Bad New Headlines

Posted by Kris | Thursday, January 15, 2009 | | 0 comments »

European Central Bank cuts rates to 2 percent

European Central Bank cuts interest rates by half percentage point to 2 percent

FRANKFURT, Germany (AP) -- The European Central Bank cut its interest rates by a half percentage point to 2 percent on Thursday, moving to protect the continent's economy against a deep recession amid increasingly grim economic data.

The decision to cut the main refinancing rate from 2.5 percent was in line with market expectations and left the rate at its lowest level since December 2005. It followed a three-quarter point cut last month.

"Despite some apparent earlier reluctance to cut interest rates significantly in January after reducing them by 175 basis points over the previous three months, the ECB really had little option but to act again given the clear, widespread evidence that the euro zone recession is deepening," IHS Global Insight economist Howard Archer said after Thursday's decision.

With euro zone inflation heading lower, "the ECB had ample scope to cut interest rates further," he argued.

The ECB has now reduced interest rates on four occasions since October from a high of 4.25 percent, though it has stopped short of the more aggressive cuts enacted by the U.S. Federal Reserve and the Bank of England.

In an unprecedented move last month, the Fed ratcheted down its rate to hover between zero and 0.25 percent. The Bank of England cut its rate last week by half a percentage point to 1.5 percent.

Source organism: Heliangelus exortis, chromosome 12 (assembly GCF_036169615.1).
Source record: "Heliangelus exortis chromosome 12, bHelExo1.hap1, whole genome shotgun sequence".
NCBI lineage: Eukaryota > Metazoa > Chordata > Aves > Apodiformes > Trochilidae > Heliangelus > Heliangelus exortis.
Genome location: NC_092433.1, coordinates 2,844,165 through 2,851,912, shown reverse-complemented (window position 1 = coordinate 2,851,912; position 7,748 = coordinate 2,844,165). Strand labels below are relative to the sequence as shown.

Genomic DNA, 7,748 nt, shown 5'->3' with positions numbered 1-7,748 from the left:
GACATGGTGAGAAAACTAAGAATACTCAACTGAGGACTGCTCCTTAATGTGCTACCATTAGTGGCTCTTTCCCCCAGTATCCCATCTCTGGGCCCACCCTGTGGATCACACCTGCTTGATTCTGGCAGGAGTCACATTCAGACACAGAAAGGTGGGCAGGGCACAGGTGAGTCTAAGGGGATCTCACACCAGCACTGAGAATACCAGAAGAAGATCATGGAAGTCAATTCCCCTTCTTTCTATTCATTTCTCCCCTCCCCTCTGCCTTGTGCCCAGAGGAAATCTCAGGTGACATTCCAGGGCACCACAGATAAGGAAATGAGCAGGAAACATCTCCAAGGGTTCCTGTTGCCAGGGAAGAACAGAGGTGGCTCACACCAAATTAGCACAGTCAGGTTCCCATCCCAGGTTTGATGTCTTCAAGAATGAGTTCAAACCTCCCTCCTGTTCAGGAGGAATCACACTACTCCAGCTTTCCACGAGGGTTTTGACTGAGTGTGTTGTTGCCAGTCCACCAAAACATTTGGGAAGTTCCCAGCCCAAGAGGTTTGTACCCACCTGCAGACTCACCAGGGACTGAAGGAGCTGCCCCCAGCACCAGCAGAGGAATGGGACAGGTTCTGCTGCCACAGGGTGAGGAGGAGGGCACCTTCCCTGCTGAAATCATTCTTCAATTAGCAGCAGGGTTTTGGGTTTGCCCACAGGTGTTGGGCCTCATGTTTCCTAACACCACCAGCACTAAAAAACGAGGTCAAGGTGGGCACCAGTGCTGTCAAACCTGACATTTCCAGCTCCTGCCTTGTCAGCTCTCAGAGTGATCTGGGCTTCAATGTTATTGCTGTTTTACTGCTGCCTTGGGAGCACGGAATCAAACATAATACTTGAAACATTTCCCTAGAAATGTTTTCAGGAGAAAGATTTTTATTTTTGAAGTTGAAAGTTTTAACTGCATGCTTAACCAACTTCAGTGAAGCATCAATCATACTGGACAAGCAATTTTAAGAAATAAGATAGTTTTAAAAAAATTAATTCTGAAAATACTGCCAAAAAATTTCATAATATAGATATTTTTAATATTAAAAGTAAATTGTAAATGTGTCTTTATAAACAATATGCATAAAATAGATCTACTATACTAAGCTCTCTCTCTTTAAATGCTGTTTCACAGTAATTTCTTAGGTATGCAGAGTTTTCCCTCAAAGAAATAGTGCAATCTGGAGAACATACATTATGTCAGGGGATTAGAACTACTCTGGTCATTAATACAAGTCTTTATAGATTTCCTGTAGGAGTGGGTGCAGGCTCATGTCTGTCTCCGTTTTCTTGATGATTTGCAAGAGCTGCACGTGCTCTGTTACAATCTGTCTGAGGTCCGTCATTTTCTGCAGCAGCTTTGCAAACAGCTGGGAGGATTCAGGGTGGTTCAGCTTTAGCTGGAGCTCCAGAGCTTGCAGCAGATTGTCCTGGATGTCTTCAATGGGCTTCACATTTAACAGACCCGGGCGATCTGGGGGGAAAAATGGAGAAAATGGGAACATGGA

New jobless claims increase more than expected

New claims for jobless benefits rise more than expected as workers file delayed requests

The Labor Department reported Thursday that first-time requests for unemployment insurance jumped to a seasonally adjusted 524,000 in the week ending Jan. 10, from an upwardly revised figure of 470,000 the previous week. Analysts had expected 500,000 new claims.

US foreclosure filings up 81 percent in 2008

Foreclosure filings soared 81 percent last year as mortgage crisis proves worse than expected

WASHINGTON (AP) -- More than 2.3 million American homeowners faced foreclosure proceedings last year, an 81 percent increase from 2007, with the worst yet to come as consumers grapple with layoffs, shrinking investment portfolios and falling home prices.

Nationwide, more than 860,000 properties were actually repossessed by lenders, more than double the 2007 level, according to RealtyTrac, a foreclosure listing firm based in Irvine, Calif., which compiled the figures.

Moody's, a research firm, predicts the number of homes lost to foreclosure is likely to rise by another 18 percent this year before tapering off slightly through 2011.

Still, foreclosures -- which keep breaking records going back 30 years, according to the Mortgage Bankers Association -- are likely to remain well above normal levels for years to come, and that will continue to keep home prices from rebounding.

December wholesale prices fall 1.9 percent

Wholesale inflation drops for fifth month as gasoline prices fall by record amount

WASHINGTON (AP) -- Another huge plunge in energy costs sent wholesale inflation down for a fifth straight month in December, closing out a year in which prices dropped by the largest amount in seven years.

The Labor Department said Thursday that wholesale prices fell by 1.9 percent in December, close to the 2 percent decline that economists had expected.

For the year, the government says wholesale prices fell by 0.9 percent, the first annual decline since prices had fallen by 1.6 percent in 2001. That was also a year in which the country was in a recession